At the October 19 hearing on racial profiling, a brave citizen came forward to tell the story of police brutality he had witnessed just days before. Ezygy muYesu was downtown when he saw an officer Taser a man riding a bicycle, kick him, and lie about the suspect's alleged drug use (not unlike officers did in the case of James Chasse--p.1). The officer, Jason Lobaugh (#24578), has had numerous complaints filed against him over the years (see PPR #37), including one from a balding civil rights attorney who said Lobaugh told him, "I have two words of advice for youRo- Gaine."
Meanwhile, after muYesu told City Council about the incident, he filed a formal complaint with the Independent Police Review Division and was interviewed by the Portland Mercury (November 23). He said that Lobaugh kicked the suspect with "a violent forcefulness that was horrifying." He expressed a fear of retaliation, but also a strength in being public about filing the allegations: "This way the mayor and the police chief can't say they didn't hear about my complaint."
On December 5, 15-year-old Sir J. Millage, an young man with autism and limited comprehension, had climbed out the window of his house and was walking on the Broadway bridge with a stick when police tasered and beat him. Officer Andrew Griggs (#43320) ordered Millage to stop and lie down. When he did not comply, Griggs used his Taser at least four times, and officer Michael Chapman (#43481) hit him with his baton at least 6 times. The police said they thought he was on drugs and threatening, and that "you can't know what's going on with someone until they're in a controlled situation" (Oregonian, December 19).
The number of people in the US who have died in custody after being Tasered is now close to 200. Included in this number are Ryan Wilson, 22, who was Tasered by police in August in Lafayette, CO and died with no drugs or alcohol in his system. In September, a man who was shocked 17 times in New Orleans because the police wanted him to cough up drugs he allegedly swallowed won $82,500 in an excessive force lawsuit (In These Times, November 13).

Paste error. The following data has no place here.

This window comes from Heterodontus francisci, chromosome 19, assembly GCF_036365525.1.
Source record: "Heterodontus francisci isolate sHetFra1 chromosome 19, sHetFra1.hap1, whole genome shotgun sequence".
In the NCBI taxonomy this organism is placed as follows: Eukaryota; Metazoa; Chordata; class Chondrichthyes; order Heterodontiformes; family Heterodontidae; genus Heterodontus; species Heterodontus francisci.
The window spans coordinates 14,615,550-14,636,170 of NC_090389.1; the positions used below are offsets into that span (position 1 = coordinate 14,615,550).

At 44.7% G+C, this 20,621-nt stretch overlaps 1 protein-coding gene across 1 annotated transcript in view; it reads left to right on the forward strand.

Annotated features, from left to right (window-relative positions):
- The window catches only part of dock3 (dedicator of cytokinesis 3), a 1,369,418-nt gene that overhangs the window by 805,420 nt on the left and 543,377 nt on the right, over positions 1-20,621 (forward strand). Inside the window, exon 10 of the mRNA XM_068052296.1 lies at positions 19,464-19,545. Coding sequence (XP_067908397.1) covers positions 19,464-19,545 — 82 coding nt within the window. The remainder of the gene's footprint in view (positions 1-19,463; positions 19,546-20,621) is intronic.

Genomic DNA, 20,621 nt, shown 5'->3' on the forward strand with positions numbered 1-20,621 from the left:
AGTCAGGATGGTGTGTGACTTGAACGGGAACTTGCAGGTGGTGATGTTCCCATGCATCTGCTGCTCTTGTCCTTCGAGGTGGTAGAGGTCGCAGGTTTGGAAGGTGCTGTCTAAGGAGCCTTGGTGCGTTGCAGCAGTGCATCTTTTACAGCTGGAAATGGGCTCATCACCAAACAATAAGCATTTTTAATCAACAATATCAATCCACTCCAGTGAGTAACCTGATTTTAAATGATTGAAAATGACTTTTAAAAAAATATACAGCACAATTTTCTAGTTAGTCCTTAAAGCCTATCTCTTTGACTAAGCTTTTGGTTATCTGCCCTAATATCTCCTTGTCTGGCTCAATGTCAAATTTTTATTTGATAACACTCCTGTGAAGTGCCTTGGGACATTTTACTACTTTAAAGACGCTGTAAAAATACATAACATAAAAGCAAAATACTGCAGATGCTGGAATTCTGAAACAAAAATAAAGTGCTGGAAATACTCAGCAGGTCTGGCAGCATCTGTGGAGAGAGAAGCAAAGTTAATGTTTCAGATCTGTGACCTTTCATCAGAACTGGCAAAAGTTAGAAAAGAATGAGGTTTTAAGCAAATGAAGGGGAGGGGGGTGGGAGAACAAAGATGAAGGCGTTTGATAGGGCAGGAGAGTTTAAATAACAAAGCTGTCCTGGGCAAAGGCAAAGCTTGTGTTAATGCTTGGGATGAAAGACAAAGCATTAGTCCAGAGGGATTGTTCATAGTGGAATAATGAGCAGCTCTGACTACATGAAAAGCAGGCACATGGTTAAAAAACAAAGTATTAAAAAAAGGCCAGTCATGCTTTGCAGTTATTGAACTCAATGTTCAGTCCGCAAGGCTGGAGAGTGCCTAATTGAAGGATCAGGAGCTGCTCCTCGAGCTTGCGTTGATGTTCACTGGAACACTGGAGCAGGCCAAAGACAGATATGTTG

Gresham Officer Joshua Linstrom, who in July ran a stop sign and crashed into a van, killing Marino Sanchez-Sanchez and injuring two others (PPR #39), turned in his resignation on September 11. Linstrom, hired in August 2005, was given the choice of resigning or being fired (Oregonian, September 13).
On November 12, Christopher Grassl was killed when a stolen car being pursued by a Gresham police officer crashed into his van. The driver of the stolen car suffered only minor injuries. The pursuing officer, Travis Garrison, was with the department for about 18 months and was placed on leave pending criminal and administrative investigations of the incident. Gresham officers must consider the safety of officers, citizens and suspects when initiating and continuing pursuits as well as the seriousness of the offense, traffic and weather conditions. Officers are held to be accountable for continuing a pursuit when circumstances indicate that it was dangerous. Garrison began the pursuit at 1:15 AM on NE Division when he noticed the car weaving in and out of traffic and running red lights. He lost sight of the car close to NE Burnside, then came over a hill and saw that the suspect had crashed into Grassl's car (Oregonian, November 14).
(image): Portland Police attacked protestors at the October 5 "World Can't Wait" march with pepper spray and sting balls (Portland Alliance, December 2006)